Originally Posted by D.carden
I agree with ^^^^This^^^^.... It's not that hard to learn. I prefer the UTM system. Get a lensatic compass and a few compact protractors that fit your scale (i use 1:24k maps). Orient yourself, learn to read contour, shoot an azimuth.... It's really simple actually. I even detail my maps. I fold a 24x36 map down to eight 9x12 sections so it will fit in a map case. Each folded section has a hand drawn declination arrow in the center for faster orientation without having to unfold the entire map. Give it a try before taking a class if map/land nav are only what you're after.......
Great tip with the declination arrow! Here's another tip for those 7.5 minute angle maps (or any topo for that matter). I got this tip from a forward ground controller in the Marines....
To protect your topo, go to Von's, Ralph's, Albertons, (whatever) and buy a roll of clear shelving paper. Lay out your flat map on a table and laminate it with the clear shelving paper.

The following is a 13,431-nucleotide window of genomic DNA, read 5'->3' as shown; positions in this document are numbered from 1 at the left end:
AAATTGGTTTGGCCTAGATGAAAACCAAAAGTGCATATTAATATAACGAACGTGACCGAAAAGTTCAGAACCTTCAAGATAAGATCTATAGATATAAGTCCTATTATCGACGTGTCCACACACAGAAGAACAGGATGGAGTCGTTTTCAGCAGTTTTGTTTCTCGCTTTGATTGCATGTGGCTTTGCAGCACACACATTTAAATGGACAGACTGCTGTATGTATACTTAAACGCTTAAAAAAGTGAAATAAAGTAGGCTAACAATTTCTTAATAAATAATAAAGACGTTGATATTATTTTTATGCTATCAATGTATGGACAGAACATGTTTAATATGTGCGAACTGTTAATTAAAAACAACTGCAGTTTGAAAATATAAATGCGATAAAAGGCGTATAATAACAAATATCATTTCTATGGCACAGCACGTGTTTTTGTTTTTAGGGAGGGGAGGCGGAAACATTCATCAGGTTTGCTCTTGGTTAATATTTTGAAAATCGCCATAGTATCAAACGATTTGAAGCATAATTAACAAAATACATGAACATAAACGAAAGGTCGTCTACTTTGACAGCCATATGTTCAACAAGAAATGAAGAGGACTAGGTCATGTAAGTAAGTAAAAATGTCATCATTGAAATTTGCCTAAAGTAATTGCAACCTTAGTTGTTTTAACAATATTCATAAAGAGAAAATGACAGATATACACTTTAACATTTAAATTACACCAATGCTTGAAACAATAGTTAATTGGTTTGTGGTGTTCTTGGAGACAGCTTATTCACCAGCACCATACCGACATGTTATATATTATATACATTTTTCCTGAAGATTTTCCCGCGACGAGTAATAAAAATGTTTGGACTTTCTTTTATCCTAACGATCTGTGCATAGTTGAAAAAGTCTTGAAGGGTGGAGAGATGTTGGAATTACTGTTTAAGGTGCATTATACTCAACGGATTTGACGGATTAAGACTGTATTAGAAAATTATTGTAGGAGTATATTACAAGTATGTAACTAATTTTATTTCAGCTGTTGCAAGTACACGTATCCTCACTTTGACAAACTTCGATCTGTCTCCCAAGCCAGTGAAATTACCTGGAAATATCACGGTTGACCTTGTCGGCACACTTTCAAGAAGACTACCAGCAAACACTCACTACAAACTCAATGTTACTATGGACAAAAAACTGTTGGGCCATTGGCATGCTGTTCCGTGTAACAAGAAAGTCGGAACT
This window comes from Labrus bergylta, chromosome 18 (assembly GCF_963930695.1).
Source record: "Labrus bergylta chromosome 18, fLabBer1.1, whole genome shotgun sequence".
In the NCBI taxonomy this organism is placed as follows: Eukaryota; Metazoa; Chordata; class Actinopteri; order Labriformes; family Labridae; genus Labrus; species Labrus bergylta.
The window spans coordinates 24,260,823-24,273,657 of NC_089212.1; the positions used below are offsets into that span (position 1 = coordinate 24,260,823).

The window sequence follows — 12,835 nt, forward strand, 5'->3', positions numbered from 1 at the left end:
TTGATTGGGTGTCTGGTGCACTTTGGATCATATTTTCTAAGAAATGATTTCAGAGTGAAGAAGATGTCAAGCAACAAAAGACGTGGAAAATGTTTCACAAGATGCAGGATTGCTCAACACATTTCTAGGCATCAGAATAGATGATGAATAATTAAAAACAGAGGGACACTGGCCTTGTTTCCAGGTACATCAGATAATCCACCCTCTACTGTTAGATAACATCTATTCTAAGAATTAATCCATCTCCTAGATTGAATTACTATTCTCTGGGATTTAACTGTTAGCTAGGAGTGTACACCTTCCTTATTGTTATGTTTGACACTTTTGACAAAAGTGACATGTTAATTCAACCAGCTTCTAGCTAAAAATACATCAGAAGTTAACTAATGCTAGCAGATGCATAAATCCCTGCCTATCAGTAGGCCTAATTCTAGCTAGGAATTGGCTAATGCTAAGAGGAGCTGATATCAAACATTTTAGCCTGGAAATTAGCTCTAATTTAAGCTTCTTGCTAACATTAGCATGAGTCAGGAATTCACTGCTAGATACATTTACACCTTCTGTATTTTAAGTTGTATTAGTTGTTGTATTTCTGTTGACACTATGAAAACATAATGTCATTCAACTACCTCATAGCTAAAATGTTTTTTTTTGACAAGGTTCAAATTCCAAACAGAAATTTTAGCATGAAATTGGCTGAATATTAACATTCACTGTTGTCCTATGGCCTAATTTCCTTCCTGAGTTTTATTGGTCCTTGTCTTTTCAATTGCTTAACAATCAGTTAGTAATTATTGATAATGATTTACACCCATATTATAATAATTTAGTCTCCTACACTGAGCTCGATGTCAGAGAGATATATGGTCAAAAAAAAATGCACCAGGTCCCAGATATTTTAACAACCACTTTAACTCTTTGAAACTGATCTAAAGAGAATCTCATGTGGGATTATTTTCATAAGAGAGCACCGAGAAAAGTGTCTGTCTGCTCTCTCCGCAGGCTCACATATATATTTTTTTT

The clear shelving paper is very soft and pliable (unlike true heat laminated material), thus allowing for easily folding the map. Shelving paper is very strong and durable, almost like a flexible vinyl surface. It's also water proof and non glaring with the sun (unlike heat lamination). You'll find it sold in rolls, usually on the aisle that carries pots and pans etc, or kitchen cleansers.
If you can, do the shelving paper (comes on a big roll) on a flat smooth surface, or a piece of glass works best. Ten use an Xacto type knife to cut off the excess along the edges.
I have maps now that are 20+ years old that I used the shelving paper idea in. It's not necessary to laminate the back side, but you can if you want total water proofing. For simply durability, laminating just the front is suffice.